In the 1970s, hypnotist Charles Lamont got the idea of promoting himself as an "x-rated hypnotist." He kept this up until the 80s. But what exactly did this involve? Below is the only description of his act that I could find:
His name is Charles Lamont, and he bills himself as "the X-rated hypnotist." Lamont did his thing for a full house at the Tally-ho nightclub in North Wilmington last week. The club wants him back.
The crowd, including those who volunteered to be hyponotized, loved the act. Apparently the only one disgruntled was a fellow who sort of went under by accident and turned out to be the best subject of the second show.
When his friends told him what kind of fool he had been, he got angry and stormed out of the club.
But first he let Lamont know he wasn't pleased to have hugged and nuzzled the gentleman sitting next to him on the stage, a gentleman he had been led to believe was a beautiful young lady. Or to have fondled in public a foam rubber appendage he thought was real.
But the dignified, bearded fellow we first met seemed quite happy when he was done. Maybe nobody told him about his antics.
At Lamont's suggestion, he: told the girl sitting next to him his name was, um, something you say when you're asking for a sexual kick; drank a glass of water he thought tasted like urine (and quickly spit out); thought the young lady next to him was naked (and smiled widely).
And the clincher. Lamont told him to imagine he was both male Japanese samurai and his horny female sweetheart. Oh the moaning, oh the gestures, oh the intensity.
Another fellow in the first show was told that everyone in the house was having an orgy. He watched, smiled and shook his head in amazement.
But Lamont soon snapped his fingers and that fantasy ended. Another suggestion may last longer. Lamont told him he'll want to make love to his wife till the sun comes up — every Tuesday night from then on.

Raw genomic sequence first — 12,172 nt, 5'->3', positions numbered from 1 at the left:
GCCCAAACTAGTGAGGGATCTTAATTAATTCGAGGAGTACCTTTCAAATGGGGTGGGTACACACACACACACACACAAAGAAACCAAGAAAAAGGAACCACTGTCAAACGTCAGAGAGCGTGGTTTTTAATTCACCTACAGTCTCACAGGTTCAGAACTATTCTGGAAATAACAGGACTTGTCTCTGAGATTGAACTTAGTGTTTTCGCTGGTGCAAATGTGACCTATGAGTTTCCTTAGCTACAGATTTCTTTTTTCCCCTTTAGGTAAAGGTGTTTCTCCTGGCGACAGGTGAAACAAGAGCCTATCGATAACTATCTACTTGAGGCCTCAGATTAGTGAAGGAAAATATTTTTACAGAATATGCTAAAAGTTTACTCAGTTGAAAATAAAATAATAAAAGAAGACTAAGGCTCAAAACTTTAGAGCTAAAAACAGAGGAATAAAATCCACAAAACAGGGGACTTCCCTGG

Near the end of the first show, which turned out to be the better even though there were more volunteers for the secon, all three of the men were told they were musclemen. Oh how they strutted. Then they were told they were gays on Fire Island. They strutted again, but somewhat differently.
One guy was told to take a drag off a cigarette. It would be the best joint of marijuana imaginable. He flew quite high until Lamont snapped his fingers and told him to go back to sleep...
The girls, including a chesty lovely who was "almost wearing" a striking dress, according to Lamont, were given less lively roles. (Among both sexes thre were some who didn't "go under." Lamont worked around them.)
"You have to go easy with the girls in the first show," said Lamont after that one. "Their boyfriends might get mad, things like that."
But the female volunteers weren't much more active in the second show. Mostly they served as straight men, so to speak, for the guy who later was sorry about the whole thing.
November 1956: Hypnotist Arthur Ellen urged President Eisenhower to put his Thanksgiving turkey in a trance before executing it, promising him that a hypnotized turkey "tastes better due to the absence of adrenalin in the bloodstream and plucks easier because the muscles holding the feathers are relaxed."
Port Angeles Evening News - Nov 19, 1956
It's not recorded whether Eisenhower took the advice of the hypnotist. However, Wikipedia notes that, "The Eisenhower Presidential Library says documents in their collection reveal that President Dwight Eisenhower ate the birds presented to him during his two terms."
The tradition of Presidential turkey pardons only officially began with Reagan, although both Kennedy and Nixon spared some birds.
Below: Eisenhower in 1954 feeds a cranberry to a soon-to-be-eaten Thanksgiving turkey.
Michael Stivers had an interesting career. He was a professional wrestler, who used the stage name "Pretty Boy Behning." He was also a police officer for 13 years, but around 1990 he quit that profession to become a hypnotist.
At first, he ran a pretty ordinary hypotism business — using hypnotism to help people lose weight or quit smoking. But around 1991 he discovered a unique way to specialize and differentiate his practice. He became a "breast enlargement hypnotist."
His pr material explained: "The larger-breast style of self-hypnosis relaxes the subject, then allows her to will an increased blood flow into the fatty tissues of the breast, much like that during menstruation or pregnancy. Daily conditioning through self-hypnosis allows what amounts to a permanent enhancement."